center right : Daniel Schultz 1646
Florence, Palazzo Pitti, inv./cat.nr. 1995 (inv. Poggio Imperiale)
Portrait of Dedesh Aga, emissary of the Khan of Crimean Tartars to the court of King John Casimir in Warsaw, with his entourage, 1664 (dated)
canvas, oil paint 166 x 231 cm
lower right : D. Schultz an° 1664
Sint-Petersburg (Russia), Hermitage, inv./cat.nr. GE-8540
The baptism of the eunuch (Acts 8:26-40), before 23 February1673
canvas, oil paint 300 x 145 cm
location unknown : A. Stech
Pelplin, Bazylika katedralna Wniebowzięcia Najświętszej Maryi Panny w Pelplinie
Group of men and boys on a stroll in a landscape with the city of Gdansk in the background, c. 1670
canvas, oil paint 86.2 x 113 cm
lower right : A. Stech f.
Braunschweig, Herzog Anton Ulrich-Museum, inv./cat.nr. 556
Portrait of Heinrich Schwarzwaldt (1642-1705), dated 1682
canvas, oil paint 127 x 93 cm
lower right : Andr. Stech f. 1682
Gdańsk, Muzeum Narodowe w Gdańsku, inv./cat.nr. M/114/MPG
One of the most interesting paintings by Stech is A Walk before the Town Gates of Danzig from about 1670 in Brunswick , a mixed genre-portrait-landscape depiction rather rare on local ground, but having numerous and similar precedents in Dutch art, including works by Jan Steen and Gerard ter Borch. In his portraits, the artist profits again from the tempered elegance of likenesses of the Franco-Dutch type, as represented, for instance, by Nicolaes Maes, or later Caspar Netscher. A good example is constituted by the Portrait of Heinrich Schwarzwaldt (1682; Gdańsk, National Museum) . There is also some Flemish influence in Stech’s work, visible mainly in still-lives by his hand , inspired perhaps by Jan Davidszoon de Heem from Leiden and Antwerp, but also in the use of Flemish prints from Rubens’ circle. They are, for instance, repeated in some of the compositions from a series of miniature monochrome histories in oil technique  from the 1670’s and 1680’s (National Museums in Gdańsk and Poznań).4
After the death of Andreas Stech in 1697, the Netherlandish influence in Danzig painting ultimately wanes. This was caused both by generally advancing French cultural impulses and changing of trade routes, sealed by another devastating conflict – the Northern War (1700-1721). In the 18th century, Danzig painters – now predominantly portraitists – look almost exclusively to patterns and ideas radiating from Paris, sometimes also from London. In the city, economically ailing and starting to export its artists and art treasures, one can perhaps only point to two more painters, who reach to the Low Countries for ideas. The first is Philipp Sauerland II (1677-1760/62), whose short artistic career in Danzig before moving to Breslau in 1715 comprised executing both portraits and still-lives. The latter works , better in quality, show influence by Jan Fyt, or Melchior de Hondecoeter,5 a more bleak version of exemplary works by Schultz. Sauerland’s colleague, Christian Friedrich von Falckenberg from Copenhagen (c. 1675-1745), could have been, on the contrary, inspired by Dutch art literature: Das Große Meister-Buch that he wrote in 1724-1745 on the history of city guild artists, still unpublished, but remaining one most important source for the subject, could have been in part inspired by the famous treatise by Karel van Mander, printed over a century earlier.6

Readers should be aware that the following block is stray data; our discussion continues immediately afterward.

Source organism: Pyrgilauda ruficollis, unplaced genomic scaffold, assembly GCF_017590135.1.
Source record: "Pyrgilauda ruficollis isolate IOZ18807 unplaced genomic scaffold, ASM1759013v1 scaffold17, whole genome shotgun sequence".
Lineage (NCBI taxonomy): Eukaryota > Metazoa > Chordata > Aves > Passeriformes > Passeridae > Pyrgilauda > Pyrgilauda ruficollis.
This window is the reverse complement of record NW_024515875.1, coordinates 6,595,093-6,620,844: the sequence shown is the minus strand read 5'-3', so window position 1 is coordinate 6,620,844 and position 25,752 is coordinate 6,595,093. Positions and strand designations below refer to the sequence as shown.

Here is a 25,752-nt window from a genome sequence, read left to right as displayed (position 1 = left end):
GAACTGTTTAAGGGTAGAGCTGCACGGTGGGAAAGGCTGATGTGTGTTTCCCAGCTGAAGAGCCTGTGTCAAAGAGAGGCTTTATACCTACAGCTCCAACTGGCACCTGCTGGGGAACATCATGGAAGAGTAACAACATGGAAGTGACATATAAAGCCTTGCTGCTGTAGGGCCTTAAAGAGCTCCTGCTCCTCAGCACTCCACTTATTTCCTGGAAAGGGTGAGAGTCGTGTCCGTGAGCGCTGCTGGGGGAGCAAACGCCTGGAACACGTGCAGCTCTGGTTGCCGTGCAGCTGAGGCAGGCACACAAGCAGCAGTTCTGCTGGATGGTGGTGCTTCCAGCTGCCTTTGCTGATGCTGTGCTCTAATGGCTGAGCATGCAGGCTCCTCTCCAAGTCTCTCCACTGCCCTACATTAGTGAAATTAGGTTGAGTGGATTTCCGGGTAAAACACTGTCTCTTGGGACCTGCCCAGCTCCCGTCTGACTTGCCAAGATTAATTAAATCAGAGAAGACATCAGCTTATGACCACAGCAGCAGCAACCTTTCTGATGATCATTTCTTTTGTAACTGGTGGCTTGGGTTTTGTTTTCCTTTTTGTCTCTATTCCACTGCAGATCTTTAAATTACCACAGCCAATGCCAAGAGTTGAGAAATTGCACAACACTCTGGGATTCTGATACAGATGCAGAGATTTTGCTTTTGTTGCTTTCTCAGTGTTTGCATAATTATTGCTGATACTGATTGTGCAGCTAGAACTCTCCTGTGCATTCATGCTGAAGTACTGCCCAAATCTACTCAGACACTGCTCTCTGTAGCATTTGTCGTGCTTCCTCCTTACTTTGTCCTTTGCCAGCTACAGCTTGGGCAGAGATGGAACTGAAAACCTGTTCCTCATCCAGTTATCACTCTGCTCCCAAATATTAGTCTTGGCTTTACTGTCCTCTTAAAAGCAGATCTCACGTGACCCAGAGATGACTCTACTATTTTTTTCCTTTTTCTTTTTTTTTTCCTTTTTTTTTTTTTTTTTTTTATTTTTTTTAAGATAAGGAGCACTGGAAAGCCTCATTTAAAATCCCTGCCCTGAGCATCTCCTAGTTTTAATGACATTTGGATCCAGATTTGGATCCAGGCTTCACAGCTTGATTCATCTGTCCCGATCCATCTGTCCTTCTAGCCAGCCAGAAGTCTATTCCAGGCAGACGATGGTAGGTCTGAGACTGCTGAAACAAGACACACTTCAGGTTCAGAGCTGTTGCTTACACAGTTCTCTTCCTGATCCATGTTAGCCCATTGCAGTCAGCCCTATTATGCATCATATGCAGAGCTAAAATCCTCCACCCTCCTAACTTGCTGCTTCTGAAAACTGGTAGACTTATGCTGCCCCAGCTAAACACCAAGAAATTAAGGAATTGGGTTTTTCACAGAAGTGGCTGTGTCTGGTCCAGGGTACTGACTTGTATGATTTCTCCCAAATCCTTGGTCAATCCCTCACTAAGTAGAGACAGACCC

Still life of fruit, cheese, bread and a Stoneware jug on a partly draped table, 1672-1678
canvas, oil paint 90 x 122 cm
lower right : A. Stech 16..
Gdańsk, Muzeum Narodowe w Gdańsku, inv./cat.nr. MNG/SD/298/M
Christ and the Canaanite woman, 1689
paper, grisaille, oil paint 183 x 355 mm
Poznań, Muzeum Narodowe w Poznaniu, inv./cat.nr. PTPN 1426
Philipp Sauerland (II)
Hunting Still Life with Hare, dated 1714
canvas, oil paint 108 x 88 cm
left center : Phil. Sauerland fecit An[n]o 1714 den 9 Febru[arii]
Hamburg, Hamburger Kunsthalle, inv./cat.nr. 696
1 Pałubicki 2009, pp. 181-186; Tylicki 2012, p. 326.
2 Pałubicki 2009, pp. 272-275; Tylicki 2012, p. 326. According to analysis of sources by Pałubicki 2009, pp. 175-181, six sons of Daniel Duwens were also painters in Gdańsk.
3 There are plentiful publications on this high-class artist, but the first – and mostly successful - attempt at a written monograph is only recent: see Steinborn 2004.
4 The newest monograph: Grzybkowska 1979A. Some shortcomings of this book were later amended in several articles, to cite only Zasławska 2005 and Kaleciński 2011.
5 On this recently rediscovered painter, see Oszczanowski 1999 and Sobecka 2008.
6 Pałubicki 2009, pp. 214-219; Tylicki 2012, p. 330. Apart from his literary achievement, on which Pałubicki’s book is based to a large degree, Falckenberg left behind one known, partially preserved ceiling painting (Corpus Christi – Hl. Leichnam church in Gdańsk), which is however only average in class.